(2)    Is employed by or otherwise associated in a new-gathering capacity with the newspaper, magazine, or radio or television transmission station or network [HB 1074].

While I have several arguments against being ‘PAID’ to qualify as a journalist (I do sell advertising). It amazes me in this digital age that the local TV and Print wouldn’t be against this legislation because it does NOT include the internet.

The argument is obvious. The Argus Leader and all of our local TV stations maintain very active websites. Even some of the more advertising slanted media in town like 605 Magazine has an active website. Siouxfalls.business is only web based.

I get no news from TV. Haven’t turned one on in over 6 years (except in my occasional hotel stays). I read the state’s dailies online. In fact, if I had to guess, most of these media sources could not pay the bills or survive if they shut down their websites.

While it is obvious the ‘internet’ was left off of this bill to poke an eye at bloggers, it really misses the point that most people get their news digitally. While Pitty Patt may not be my favorite person in the whole wide world, I think he said it best;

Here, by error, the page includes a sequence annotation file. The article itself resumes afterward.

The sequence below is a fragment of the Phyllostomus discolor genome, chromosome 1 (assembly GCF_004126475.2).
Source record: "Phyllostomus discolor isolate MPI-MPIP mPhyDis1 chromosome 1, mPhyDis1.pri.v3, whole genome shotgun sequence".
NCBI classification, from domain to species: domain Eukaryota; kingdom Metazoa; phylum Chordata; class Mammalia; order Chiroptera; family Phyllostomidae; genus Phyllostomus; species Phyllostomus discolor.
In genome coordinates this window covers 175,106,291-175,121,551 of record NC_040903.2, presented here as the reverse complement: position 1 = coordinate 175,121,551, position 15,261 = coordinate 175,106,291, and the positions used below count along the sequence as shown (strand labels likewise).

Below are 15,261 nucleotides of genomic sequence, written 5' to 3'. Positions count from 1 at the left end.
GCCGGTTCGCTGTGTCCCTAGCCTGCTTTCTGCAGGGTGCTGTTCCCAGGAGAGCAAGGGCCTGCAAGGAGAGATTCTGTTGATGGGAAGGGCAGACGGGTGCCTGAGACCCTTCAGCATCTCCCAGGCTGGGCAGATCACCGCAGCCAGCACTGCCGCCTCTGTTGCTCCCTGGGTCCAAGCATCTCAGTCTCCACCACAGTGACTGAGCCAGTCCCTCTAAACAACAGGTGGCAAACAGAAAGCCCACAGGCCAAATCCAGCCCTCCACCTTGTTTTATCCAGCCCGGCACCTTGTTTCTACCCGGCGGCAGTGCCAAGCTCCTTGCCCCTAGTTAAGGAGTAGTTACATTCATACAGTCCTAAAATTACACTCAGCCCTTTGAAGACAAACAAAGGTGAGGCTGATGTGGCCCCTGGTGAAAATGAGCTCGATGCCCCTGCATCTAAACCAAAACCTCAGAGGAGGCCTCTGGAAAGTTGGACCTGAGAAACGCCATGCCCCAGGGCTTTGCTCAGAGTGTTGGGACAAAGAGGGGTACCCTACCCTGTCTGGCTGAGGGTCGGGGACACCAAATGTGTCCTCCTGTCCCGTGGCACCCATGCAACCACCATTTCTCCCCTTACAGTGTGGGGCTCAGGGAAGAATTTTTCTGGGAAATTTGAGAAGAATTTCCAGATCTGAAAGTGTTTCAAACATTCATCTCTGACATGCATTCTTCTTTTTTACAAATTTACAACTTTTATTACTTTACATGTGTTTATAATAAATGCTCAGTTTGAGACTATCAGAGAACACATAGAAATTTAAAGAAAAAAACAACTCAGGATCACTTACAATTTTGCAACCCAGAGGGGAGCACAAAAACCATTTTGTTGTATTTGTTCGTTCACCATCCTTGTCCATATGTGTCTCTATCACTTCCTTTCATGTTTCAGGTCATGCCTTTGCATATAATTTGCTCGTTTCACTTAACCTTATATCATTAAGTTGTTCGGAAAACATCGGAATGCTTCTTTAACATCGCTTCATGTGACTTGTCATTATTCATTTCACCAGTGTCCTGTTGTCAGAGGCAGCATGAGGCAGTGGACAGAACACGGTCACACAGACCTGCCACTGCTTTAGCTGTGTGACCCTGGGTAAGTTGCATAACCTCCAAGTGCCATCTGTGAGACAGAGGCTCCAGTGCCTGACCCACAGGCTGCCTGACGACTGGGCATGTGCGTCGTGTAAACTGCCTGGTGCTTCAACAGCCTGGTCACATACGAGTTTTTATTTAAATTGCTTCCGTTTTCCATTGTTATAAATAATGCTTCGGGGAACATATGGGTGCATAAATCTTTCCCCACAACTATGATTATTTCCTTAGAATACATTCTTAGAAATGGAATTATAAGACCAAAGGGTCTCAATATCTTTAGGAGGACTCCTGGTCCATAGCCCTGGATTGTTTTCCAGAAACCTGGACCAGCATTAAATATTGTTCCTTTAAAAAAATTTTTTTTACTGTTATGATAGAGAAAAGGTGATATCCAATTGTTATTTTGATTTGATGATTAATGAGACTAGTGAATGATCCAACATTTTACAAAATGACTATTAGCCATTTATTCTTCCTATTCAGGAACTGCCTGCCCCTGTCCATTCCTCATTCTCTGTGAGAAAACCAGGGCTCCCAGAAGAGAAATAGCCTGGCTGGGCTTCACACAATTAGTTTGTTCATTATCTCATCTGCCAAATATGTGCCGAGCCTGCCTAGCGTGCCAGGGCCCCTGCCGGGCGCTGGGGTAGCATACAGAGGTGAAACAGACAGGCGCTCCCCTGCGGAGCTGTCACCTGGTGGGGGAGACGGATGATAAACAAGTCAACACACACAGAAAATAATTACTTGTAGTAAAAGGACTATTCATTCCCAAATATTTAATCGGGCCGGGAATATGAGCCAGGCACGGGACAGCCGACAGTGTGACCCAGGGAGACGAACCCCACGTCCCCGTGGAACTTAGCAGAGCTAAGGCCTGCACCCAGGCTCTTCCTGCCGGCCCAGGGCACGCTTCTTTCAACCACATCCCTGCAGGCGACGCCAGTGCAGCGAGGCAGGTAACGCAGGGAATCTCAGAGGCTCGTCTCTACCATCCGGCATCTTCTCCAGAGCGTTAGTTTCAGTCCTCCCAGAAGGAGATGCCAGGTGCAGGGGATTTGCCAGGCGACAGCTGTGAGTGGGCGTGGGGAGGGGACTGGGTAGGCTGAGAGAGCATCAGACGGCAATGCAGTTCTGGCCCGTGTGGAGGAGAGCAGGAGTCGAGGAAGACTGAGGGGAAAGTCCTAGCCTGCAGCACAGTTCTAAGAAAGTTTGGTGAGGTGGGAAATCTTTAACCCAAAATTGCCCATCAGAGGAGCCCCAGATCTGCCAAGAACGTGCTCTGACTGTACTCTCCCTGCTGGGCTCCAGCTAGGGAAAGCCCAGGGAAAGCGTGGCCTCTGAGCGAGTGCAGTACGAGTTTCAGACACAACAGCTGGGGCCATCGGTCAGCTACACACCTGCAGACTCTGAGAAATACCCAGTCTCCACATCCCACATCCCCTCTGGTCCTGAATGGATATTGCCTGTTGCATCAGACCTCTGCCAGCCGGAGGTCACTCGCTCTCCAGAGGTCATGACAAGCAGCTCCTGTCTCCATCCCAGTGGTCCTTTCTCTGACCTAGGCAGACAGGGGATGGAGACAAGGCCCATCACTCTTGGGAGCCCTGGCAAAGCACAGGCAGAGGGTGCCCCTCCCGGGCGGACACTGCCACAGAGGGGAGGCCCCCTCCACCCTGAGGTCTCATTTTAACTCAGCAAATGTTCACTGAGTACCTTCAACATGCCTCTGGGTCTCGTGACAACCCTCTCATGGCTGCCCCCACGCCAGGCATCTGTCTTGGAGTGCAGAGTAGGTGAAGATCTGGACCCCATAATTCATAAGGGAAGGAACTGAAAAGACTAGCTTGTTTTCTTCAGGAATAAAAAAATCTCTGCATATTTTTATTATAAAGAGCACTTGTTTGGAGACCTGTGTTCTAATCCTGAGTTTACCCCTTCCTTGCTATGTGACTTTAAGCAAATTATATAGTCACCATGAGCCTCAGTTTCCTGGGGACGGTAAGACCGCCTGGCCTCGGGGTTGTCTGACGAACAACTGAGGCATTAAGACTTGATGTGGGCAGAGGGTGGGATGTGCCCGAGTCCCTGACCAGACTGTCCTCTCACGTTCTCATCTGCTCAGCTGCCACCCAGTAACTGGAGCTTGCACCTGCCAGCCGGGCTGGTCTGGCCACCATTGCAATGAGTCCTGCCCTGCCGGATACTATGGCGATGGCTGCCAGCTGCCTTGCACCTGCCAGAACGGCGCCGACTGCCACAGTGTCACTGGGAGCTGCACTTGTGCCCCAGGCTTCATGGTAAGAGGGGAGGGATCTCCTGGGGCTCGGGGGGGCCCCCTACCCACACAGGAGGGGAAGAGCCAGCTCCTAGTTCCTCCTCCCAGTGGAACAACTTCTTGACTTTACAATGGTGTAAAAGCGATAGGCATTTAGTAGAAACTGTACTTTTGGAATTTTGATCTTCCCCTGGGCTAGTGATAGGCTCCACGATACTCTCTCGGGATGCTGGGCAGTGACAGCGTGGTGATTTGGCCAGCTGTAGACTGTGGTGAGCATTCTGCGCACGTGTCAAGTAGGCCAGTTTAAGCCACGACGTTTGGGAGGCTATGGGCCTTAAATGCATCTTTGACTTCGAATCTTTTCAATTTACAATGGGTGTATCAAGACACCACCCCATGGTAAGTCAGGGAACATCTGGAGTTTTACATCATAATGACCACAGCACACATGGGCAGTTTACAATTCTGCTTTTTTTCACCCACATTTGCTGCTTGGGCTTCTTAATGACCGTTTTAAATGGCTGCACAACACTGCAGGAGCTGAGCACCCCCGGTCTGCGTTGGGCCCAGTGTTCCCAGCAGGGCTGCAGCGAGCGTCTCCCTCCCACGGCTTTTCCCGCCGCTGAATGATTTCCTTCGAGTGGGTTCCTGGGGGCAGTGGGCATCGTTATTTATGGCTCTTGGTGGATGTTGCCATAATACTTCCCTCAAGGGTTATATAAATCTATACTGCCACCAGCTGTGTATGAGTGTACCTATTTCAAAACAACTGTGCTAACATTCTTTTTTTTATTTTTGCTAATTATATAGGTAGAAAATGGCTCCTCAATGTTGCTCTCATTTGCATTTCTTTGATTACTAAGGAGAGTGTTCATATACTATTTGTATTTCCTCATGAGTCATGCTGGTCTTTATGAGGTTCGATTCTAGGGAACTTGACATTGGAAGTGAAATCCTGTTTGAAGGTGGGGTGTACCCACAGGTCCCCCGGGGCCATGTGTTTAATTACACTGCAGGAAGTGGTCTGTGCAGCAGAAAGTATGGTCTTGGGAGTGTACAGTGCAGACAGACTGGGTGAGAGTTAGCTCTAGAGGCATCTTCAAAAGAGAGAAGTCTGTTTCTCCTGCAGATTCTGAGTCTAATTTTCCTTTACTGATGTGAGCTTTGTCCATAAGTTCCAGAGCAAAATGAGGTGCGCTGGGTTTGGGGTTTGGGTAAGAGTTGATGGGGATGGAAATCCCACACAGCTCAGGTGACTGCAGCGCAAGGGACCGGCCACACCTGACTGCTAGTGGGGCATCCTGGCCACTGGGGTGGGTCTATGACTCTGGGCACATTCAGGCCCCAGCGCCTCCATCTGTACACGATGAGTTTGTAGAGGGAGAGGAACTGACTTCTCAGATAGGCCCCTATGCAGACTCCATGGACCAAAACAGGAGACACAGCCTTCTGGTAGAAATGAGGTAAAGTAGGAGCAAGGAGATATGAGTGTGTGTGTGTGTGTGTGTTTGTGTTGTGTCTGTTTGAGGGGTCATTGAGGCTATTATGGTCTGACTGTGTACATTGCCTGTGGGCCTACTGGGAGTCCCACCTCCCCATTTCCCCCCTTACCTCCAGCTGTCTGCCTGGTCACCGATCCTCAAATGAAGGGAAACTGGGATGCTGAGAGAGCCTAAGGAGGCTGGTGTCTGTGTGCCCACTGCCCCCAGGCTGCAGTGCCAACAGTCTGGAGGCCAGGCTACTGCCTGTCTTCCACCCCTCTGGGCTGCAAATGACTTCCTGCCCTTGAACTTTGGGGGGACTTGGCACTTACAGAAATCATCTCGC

Given the prevalence and shift of resources to the Internet in the news world, I would argue that it’s the legislative equivalent of writing legislation for licensing requirements for the horse and buggy… and ignoring the fact that most people are traveling by automobile.

I’m surprised there wasn’t a bill proposed this year that asks the Capital Building to maintain a stable.

UPDATE: Paula Hawks announces she is running for Dem Chair

UPDATE: Last night before I posted this I was told by some upstanding members of the SD Democratic Party that the vote for chair would be decided by a simple plurality. Basically ONE vote, ONE election. Well since than, a new ruling has come down. Now they are claiming there are no specific rules in the Constitution saying it is a simple majority or 50% of the vote. The Constitution does say, however, anything that is not specifically written in the SDDP Constitution will defer to parliamentary procedure and that the Executive Board will be reviewing the rules during their next monthly meeting.